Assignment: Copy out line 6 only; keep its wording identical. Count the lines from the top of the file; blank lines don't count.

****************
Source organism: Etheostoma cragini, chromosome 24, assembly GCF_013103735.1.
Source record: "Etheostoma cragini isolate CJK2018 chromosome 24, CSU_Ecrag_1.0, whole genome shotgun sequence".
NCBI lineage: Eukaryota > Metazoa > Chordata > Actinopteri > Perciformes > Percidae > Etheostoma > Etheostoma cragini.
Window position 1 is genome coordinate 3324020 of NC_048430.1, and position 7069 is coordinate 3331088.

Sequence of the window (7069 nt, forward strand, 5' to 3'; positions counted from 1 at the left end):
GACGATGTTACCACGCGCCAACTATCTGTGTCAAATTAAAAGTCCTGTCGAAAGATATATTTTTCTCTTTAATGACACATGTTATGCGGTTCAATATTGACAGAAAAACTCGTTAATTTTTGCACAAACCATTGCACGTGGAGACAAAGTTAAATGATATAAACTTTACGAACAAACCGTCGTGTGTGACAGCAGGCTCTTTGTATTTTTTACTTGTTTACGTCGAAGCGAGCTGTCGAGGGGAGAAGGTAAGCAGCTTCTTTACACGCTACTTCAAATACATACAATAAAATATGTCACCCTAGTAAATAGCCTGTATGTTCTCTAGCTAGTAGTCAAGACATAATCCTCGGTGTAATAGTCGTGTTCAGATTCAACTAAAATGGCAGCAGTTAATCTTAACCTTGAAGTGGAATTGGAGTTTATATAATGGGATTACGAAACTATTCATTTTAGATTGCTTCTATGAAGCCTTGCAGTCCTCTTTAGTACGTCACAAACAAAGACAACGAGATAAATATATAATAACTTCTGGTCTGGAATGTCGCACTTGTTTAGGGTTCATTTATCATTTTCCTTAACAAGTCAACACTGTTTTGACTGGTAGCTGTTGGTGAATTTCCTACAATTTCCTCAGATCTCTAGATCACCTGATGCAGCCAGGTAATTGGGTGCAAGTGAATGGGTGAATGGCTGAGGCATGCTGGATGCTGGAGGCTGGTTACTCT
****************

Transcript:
GACGATGTTACCACGCGCCAACTATCTGTGTCAAATTAAAAGTCCTGTCGAAAGATATATTTTTCTCTTTAATGACACATGTTATGCGGTTCAATATTGACAGAAAAACTCGTTAATTTTTGCACAAACCATTGCACGTGGAGACAAAGTTAAATGATATAAACTTTACGAACAAACCGTCGTGTGTGACAGCAGGCTCTTTGTATTTTTTACTTGTTTACGTCGAAGCGAGCTGTCGAGGGGAGAAGGTAAGCAGCTTCTTTACACGCTACTTCAAATACATACAATAAAATATGTCACCCTAGTAAATAGCCTGTATGTTCTCTAGCTAGTAGTCAAGACATAATCCTCGGTGTAATAGTCGTGTTCAGATTCAACTAAAATGGCAGCAGTTAATCTTAACCTTGAAGTGGAATTGGAGTTTATATAATGGGATTACGAAACTATTCATTTTAGATTGCTTCTATGAAGCCTTGCAGTCCTCTTTAGTACGTCACAAACAAAGACAACGAGATAAATATATAATAACTTCTGGTCTGGAATGTCGCACTTGTTTAGGGTTCATTTATCATTTTCCTTAACAAGTCAACACTGTTTTGACTGGTAGCTGTTGGTGAATTTCCTACAATTTCCTCAGATCTCTAGATCACCTGATGCAGCCAGGTAATTGGGTGCAAGTGAATGGGTGAATGGCTGAGGCATGCTGGATGCTGGAGGCTGGTTACTCT